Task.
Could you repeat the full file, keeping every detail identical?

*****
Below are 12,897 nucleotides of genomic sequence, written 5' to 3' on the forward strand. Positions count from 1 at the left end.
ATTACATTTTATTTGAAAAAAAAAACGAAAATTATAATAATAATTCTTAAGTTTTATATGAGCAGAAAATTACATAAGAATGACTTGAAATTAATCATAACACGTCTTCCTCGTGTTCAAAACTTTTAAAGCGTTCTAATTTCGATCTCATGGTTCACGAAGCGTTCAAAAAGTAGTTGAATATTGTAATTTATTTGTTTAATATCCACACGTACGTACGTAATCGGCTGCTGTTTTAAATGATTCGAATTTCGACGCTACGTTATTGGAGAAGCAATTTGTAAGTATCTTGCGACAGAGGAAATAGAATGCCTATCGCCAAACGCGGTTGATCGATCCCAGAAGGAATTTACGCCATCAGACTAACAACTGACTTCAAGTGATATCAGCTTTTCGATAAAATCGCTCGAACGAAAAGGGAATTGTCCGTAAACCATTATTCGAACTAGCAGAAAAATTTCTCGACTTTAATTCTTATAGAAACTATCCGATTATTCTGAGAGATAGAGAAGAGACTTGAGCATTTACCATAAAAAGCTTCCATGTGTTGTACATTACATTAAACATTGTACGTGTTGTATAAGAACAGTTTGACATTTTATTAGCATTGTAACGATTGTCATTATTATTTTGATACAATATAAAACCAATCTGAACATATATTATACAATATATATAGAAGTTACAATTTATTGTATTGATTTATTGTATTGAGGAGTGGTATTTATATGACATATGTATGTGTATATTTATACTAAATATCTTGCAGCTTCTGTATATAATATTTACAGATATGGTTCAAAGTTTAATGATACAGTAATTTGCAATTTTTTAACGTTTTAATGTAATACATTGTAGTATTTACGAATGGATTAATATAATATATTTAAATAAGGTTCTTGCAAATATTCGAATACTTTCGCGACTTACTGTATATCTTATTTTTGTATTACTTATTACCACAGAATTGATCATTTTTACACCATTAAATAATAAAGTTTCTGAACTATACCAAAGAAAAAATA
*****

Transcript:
Below are 12,897 nucleotides of genomic sequence, written 5' to 3' on the forward strand. Positions count from 1 at the left end.
ATTACATTTTATTTGAAAAAAAAAACGAAAATTATAATAATAATTCTTAAGTTTTATATGAGCAGAAAATTACATAAGAATGACTTGAAATTAATCATAACACGTCTTCCTCGTGTTCAAAACTTTTAAAGCGTTCTAATTTCGATCTCATGGTTCACGAAGCGTTCAAAAAGTAGTTGAATATTGTAATTTATTTGTTTAATATCCACACGTACGTACGTAATCGGCTGCTGTTTTAAATGATTCGAATTTCGACGCTACGTTATTGGAGAAGCAATTTGTAAGTATCTTGCGACAGAGGAAATAGAATGCCTATCGCCAAACGCGGTTGATCGATCCCAGAAGGAATTTACGCCATCAGACTAACAACTGACTTCAAGTGATATCAGCTTTTCGATAAAATCGCTCGAACGAAAAGGGAATTGTCCGTAAACCATTATTCGAACTAGCAGAAAAATTTCTCGACTTTAATTCTTATAGAAACTATCCGATTATTCTGAGAGATAGAGAAGAGACTTGAGCATTTACCATAAAAAGCTTCCATGTGTTGTACATTACATTAAACATTGTACGTGTTGTATAAGAACAGTTTGACATTTTATTAGCATTGTAACGATTGTCATTATTATTTTGATACAATATAAAACCAATCTGAACATATATTATACAATATATATAGAAGTTACAATTTATTGTATTGATTTATTGTATTGAGGAGTGGTATTTATATGACATATGTATGTGTATATTTATACTAAATATCTTGCAGCTTCTGTATATAATATTTACAGATATGGTTCAAAGTTTAATGATACAGTAATTTGCAATTTTTTAACGTTTTAATGTAATACATTGTAGTATTTACGAATGGATTAATATAATATATTTAAATAAGGTTCTTGCAAATATTCGAATACTTTCGCGACTTACTGTATATCTTATTTTTGTATTACTTATTACCACAGAATTGATCATTTTTACACCATTAAATAATAAAGTTTCTGAACTATACCAAAGAAAAAATA